Animal taxa that differ in the intensity of sperm competition often differ in sperm production or swimming speed, arguably due to sexual selection on postcopulatory male traits affecting siring success. In plants, closely related self‐ and cross‐pollinated taxa similarly differ in the opportunity for sexual selection among male gametophytes after pollination, so traits such as the proportion of pollen on the stigma that rapidly enters the style and mean pollen tube growth rate (PTGR) are predicted to diverge between them. To date, no studies have tested this prediction in multiple plant populations under uniform conditions. We tested for differences in pollen performance in greenhouse‐raised populations of two Clarkia sister species: the predominantly outcrossing C. unguiculata and the facultatively self‐pollinating C. exilis. Within populations of each taxon, groups of individuals were reciprocally pollinated (n = 1153 pollinations) and their styles examined four hours later. We tested for the effects of species, population, pollen type (self vs. outcross), the number of competing pollen grains, and temperature on pollen performance. Clarkia unguiculata exhibited higher mean PTGR than C. exilis; pollen type had no effect on performance in either taxon. The difference between these species in PTGR is consistent with predictions of sexual selection theory.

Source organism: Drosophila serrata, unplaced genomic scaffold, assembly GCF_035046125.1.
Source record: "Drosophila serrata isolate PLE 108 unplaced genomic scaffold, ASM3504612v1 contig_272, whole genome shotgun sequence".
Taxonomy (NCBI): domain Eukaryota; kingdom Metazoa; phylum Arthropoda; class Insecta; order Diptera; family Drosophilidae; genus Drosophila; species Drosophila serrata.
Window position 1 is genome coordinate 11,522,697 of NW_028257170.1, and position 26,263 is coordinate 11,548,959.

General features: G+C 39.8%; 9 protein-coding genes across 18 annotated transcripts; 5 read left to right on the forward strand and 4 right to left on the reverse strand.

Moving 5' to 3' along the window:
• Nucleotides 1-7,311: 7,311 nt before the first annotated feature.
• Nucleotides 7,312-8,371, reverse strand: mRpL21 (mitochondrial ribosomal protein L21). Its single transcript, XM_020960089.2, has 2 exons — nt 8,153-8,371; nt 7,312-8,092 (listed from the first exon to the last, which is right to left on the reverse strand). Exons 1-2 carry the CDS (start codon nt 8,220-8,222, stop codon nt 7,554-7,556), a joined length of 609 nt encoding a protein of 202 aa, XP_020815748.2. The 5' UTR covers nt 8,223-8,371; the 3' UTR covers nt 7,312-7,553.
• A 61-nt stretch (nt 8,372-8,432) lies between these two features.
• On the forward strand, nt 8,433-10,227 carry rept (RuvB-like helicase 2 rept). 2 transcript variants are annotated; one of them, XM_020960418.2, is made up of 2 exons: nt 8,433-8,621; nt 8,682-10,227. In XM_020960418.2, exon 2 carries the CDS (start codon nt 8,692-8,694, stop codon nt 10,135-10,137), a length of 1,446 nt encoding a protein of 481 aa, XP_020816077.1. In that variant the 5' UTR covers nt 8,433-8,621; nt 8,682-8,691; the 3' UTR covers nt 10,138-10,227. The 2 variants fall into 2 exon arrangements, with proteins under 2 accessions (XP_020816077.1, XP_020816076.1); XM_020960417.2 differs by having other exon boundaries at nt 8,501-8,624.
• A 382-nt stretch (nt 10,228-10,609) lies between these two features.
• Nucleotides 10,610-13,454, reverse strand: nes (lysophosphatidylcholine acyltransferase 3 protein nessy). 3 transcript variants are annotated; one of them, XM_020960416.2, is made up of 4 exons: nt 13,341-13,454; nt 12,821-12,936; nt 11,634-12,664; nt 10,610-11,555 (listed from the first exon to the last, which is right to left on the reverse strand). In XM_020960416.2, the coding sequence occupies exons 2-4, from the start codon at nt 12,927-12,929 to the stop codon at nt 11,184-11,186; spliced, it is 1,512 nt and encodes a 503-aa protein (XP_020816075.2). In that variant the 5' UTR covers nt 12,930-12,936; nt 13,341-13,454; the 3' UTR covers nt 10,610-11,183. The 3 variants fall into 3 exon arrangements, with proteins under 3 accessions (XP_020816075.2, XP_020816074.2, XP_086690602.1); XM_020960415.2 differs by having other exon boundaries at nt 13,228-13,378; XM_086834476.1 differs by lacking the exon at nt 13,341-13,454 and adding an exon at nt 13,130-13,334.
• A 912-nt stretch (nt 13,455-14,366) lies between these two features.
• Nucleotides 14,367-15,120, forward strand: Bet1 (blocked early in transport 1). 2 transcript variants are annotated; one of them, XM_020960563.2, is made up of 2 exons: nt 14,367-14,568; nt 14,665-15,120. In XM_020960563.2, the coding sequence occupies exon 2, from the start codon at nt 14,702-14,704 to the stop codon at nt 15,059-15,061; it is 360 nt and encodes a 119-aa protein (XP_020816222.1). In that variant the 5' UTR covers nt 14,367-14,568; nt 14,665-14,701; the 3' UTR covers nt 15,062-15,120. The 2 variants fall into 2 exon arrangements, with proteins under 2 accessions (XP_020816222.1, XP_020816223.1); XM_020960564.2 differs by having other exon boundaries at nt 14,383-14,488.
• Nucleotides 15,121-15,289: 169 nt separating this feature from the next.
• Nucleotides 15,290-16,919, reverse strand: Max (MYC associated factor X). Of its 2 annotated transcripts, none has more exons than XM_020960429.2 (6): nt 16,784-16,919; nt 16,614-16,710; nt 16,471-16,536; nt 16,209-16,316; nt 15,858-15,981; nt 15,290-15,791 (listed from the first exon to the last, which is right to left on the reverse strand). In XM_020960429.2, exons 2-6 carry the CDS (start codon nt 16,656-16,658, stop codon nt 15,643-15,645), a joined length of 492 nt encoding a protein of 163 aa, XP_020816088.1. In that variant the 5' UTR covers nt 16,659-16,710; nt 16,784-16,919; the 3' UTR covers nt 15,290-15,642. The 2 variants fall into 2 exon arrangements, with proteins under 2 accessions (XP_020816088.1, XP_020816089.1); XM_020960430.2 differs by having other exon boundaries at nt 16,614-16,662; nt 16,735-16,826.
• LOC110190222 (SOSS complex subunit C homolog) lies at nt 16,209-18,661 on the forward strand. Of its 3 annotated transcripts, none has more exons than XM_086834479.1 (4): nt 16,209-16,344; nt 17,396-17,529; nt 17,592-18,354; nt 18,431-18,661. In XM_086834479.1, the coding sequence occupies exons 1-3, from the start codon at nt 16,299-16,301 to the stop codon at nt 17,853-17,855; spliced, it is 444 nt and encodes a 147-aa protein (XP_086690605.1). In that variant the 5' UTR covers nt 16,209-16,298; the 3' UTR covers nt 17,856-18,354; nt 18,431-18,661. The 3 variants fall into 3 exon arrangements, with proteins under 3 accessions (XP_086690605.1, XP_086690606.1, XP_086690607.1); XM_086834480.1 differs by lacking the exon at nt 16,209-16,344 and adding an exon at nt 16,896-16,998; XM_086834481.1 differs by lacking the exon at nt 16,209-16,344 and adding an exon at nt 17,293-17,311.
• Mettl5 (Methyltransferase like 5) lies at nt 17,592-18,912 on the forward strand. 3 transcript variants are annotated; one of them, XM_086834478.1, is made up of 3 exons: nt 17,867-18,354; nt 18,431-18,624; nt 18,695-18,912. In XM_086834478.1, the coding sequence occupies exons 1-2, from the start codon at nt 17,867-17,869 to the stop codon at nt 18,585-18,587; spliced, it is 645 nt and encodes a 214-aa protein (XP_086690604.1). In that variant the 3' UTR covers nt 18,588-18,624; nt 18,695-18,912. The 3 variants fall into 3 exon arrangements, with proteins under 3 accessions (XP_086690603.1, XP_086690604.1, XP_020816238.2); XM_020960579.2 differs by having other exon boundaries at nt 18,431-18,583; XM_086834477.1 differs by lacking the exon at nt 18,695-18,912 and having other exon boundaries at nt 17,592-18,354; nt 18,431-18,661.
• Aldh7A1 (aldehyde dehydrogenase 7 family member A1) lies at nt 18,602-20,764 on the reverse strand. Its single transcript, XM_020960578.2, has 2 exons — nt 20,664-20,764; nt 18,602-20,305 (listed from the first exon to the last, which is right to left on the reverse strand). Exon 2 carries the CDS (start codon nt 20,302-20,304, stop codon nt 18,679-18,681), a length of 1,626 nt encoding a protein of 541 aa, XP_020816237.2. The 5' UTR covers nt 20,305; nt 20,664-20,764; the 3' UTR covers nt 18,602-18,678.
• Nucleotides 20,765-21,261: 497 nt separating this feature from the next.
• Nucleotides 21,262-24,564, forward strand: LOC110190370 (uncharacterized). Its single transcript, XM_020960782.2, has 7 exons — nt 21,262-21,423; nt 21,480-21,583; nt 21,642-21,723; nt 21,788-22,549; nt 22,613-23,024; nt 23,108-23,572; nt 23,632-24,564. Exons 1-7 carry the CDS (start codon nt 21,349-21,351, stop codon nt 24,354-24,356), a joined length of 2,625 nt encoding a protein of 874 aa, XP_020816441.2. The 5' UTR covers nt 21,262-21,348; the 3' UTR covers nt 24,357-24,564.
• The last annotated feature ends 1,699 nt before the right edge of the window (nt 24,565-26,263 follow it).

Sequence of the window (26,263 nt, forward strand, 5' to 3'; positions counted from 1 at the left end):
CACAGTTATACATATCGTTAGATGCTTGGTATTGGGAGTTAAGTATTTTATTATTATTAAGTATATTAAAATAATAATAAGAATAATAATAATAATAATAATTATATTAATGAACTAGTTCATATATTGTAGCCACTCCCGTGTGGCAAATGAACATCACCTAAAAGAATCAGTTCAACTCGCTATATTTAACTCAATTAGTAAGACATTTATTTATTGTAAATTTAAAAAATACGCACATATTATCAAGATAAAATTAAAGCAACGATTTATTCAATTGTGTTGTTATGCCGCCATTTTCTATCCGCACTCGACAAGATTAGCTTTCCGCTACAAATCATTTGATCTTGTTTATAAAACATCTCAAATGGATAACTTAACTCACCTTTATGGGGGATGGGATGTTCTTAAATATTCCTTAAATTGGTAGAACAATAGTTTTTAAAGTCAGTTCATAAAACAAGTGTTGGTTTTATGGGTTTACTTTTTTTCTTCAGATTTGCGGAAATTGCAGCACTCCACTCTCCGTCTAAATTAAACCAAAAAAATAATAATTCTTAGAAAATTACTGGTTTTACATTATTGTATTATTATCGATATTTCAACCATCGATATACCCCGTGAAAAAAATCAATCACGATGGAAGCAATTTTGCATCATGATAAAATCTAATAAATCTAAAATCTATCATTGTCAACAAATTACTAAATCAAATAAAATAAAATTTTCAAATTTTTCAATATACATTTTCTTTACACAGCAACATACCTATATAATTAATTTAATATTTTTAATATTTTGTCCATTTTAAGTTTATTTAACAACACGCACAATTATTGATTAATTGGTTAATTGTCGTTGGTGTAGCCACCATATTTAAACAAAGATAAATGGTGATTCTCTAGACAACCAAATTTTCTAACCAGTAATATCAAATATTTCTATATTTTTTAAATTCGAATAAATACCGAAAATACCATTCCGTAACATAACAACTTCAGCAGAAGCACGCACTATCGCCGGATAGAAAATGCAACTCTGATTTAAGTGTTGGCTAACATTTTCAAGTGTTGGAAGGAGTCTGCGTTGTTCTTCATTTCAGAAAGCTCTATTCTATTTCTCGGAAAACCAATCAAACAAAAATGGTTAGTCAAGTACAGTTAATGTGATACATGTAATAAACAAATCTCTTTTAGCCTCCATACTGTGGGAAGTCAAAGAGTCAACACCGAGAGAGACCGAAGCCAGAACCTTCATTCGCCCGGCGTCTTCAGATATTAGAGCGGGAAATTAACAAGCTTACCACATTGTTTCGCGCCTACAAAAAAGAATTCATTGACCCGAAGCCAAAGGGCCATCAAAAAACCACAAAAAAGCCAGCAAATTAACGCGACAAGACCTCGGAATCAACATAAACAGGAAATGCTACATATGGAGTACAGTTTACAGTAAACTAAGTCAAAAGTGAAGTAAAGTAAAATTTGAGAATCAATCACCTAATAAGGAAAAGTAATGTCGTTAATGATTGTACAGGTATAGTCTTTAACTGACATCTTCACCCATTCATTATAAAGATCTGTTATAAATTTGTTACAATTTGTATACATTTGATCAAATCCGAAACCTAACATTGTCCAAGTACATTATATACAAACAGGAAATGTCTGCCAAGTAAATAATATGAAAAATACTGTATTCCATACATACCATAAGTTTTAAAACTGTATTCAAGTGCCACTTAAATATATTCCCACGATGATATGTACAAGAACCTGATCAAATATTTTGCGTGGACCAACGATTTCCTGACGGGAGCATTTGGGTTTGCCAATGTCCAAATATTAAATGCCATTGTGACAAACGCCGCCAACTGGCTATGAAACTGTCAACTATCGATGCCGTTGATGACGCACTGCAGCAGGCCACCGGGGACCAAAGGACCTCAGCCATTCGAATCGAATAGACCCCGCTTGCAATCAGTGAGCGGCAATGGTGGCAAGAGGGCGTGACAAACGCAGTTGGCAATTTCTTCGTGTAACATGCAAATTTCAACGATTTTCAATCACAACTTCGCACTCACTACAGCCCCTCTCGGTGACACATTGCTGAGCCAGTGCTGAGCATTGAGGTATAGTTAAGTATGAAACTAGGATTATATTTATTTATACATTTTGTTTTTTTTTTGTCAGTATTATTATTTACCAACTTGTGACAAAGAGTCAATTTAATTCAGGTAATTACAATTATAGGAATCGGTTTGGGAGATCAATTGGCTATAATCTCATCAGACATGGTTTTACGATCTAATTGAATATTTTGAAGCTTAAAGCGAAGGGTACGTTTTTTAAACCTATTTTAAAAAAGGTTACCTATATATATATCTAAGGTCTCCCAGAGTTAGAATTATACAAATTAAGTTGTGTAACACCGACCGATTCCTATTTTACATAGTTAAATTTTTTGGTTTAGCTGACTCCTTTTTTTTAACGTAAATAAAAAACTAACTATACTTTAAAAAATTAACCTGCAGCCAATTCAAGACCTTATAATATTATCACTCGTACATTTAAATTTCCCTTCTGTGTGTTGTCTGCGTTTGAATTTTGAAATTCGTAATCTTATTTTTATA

Evolution – Wiley
Published: Jan 1, 2018
Keywords: ; ; ; ; ;
It’s your single place to instantly
discover and read the research
that matters to you.
Enjoy affordable access to
over 12 million articles from more than
10,000 peer-reviewed journals.
All for just $49/month
Read as many articles as you need. Full articles with original layout, charts and figures. Read online, from anywhere.
Keep up with your field with Personalized Recommendations and Follow Journals to get automatic updates.
It’s easy to organize your research with our built-in tools.
Read from thousands of the leading scholarly journals from SpringerNature, Elsevier, Wiley-Blackwell, Oxford University Press and more.
All the latest content is available, no embargo periods.
“Hi guys, I cannot tell you how much I love this resource. Incredible. I really believe you've hit the nail on the head with this site in regards to solving the research-purchase issue.”Daniel C.
“Whoa! It’s like Spotify but for academic articles.”@Phil_Robichaud
“I must say, @deepdyve is a fabulous solution to the independent researcher's problem of #access to #information.”@deepthiw
“My last article couldn't be possible without the platform @deepdyve that makes journal papers cheaper.”@JoseServera
Read and print from thousands of top scholarly journals.
Bookmark this article. You can see your Bookmarks on your DeepDyve Library.